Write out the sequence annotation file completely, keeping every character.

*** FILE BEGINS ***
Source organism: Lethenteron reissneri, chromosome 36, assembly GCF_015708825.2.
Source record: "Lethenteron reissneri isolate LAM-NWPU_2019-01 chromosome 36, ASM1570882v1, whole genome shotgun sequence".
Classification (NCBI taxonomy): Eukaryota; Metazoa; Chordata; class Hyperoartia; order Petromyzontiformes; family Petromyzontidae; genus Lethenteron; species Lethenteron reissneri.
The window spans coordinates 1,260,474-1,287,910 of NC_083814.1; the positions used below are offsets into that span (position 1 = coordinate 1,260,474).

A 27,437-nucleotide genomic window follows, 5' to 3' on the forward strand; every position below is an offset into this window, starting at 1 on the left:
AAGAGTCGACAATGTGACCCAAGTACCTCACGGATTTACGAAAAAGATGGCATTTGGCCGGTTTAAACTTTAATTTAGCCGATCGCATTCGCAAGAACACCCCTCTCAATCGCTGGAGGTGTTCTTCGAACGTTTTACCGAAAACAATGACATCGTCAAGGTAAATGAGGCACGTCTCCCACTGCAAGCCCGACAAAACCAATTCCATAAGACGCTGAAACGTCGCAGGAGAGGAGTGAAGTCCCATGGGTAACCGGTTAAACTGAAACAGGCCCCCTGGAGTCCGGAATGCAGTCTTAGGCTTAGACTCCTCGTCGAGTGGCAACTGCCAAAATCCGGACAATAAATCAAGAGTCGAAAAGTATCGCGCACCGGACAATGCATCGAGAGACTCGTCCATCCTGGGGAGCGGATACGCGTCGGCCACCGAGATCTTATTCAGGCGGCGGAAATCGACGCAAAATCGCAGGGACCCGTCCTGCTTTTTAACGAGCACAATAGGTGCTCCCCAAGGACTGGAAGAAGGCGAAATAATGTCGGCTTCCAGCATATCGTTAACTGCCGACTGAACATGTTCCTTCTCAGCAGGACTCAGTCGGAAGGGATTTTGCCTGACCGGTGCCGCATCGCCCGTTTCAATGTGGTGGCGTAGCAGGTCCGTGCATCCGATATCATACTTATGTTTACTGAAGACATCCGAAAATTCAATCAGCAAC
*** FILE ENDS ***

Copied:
Source organism: Lethenteron reissneri, chromosome 36, assembly GCF_015708825.2.
Source record: "Lethenteron reissneri isolate LAM-NWPU_2019-01 chromosome 36, ASM1570882v1, whole genome shotgun sequence".
Classification (NCBI taxonomy): Eukaryota; Metazoa; Chordata; class Hyperoartia; order Petromyzontiformes; family Petromyzontidae; genus Lethenteron; species Lethenteron reissneri.
The window spans coordinates 1,260,474-1,287,910 of NC_083814.1; the positions used below are offsets into that span (position 1 = coordinate 1,260,474).

A 27,437-nucleotide genomic window follows, 5' to 3' on the forward strand; every position below is an offset into this window, starting at 1 on the left:
AAGAGTCGACAATGTGACCCAAGTACCTCACGGATTTACGAAAAAGATGGCATTTGGCCGGTTTAAACTTTAATTTAGCCGATCGCATTCGCAAGAACACCCCTCTCAATCGCTGGAGGTGTTCTTCGAACGTTTTACCGAAAACAATGACATCGTCAAGGTAAATGAGGCACGTCTCCCACTGCAAGCCCGACAAAACCAATTCCATAAGACGCTGAAACGTCGCAGGAGAGGAGTGAAGTCCCATGGGTAACCGGTTAAACTGAAACAGGCCCCCTGGAGTCCGGAATGCAGTCTTAGGCTTAGACTCCTCGTCGAGTGGCAACTGCCAAAATCCGGACAATAAATCAAGAGTCGAAAAGTATCGCGCACCGGACAATGCATCGAGAGACTCGTCCATCCTGGGGAGCGGATACGCGTCGGCCACCGAGATCTTATTCAGGCGGCGGAAATCGACGCAAAATCGCAGGGACCCGTCCTGCTTTTTAACGAGCACAATAGGTGCTCCCCAAGGACTGGAAGAAGGCGAAATAATGTCGGCTTCCAGCATATCGTTAACTGCCGACTGAACATGTTCCTTCTCAGCAGGACTCAGTCGGAAGGGATTTTGCCTGACCGGTGCCGCATCGCCCGTTTCAATGTGGTGGCGTAGCAGGTCCGTGCATCCGATATCATACTTATGTTTACTGAAGACATCCGAAAATTCAATCAGCAAC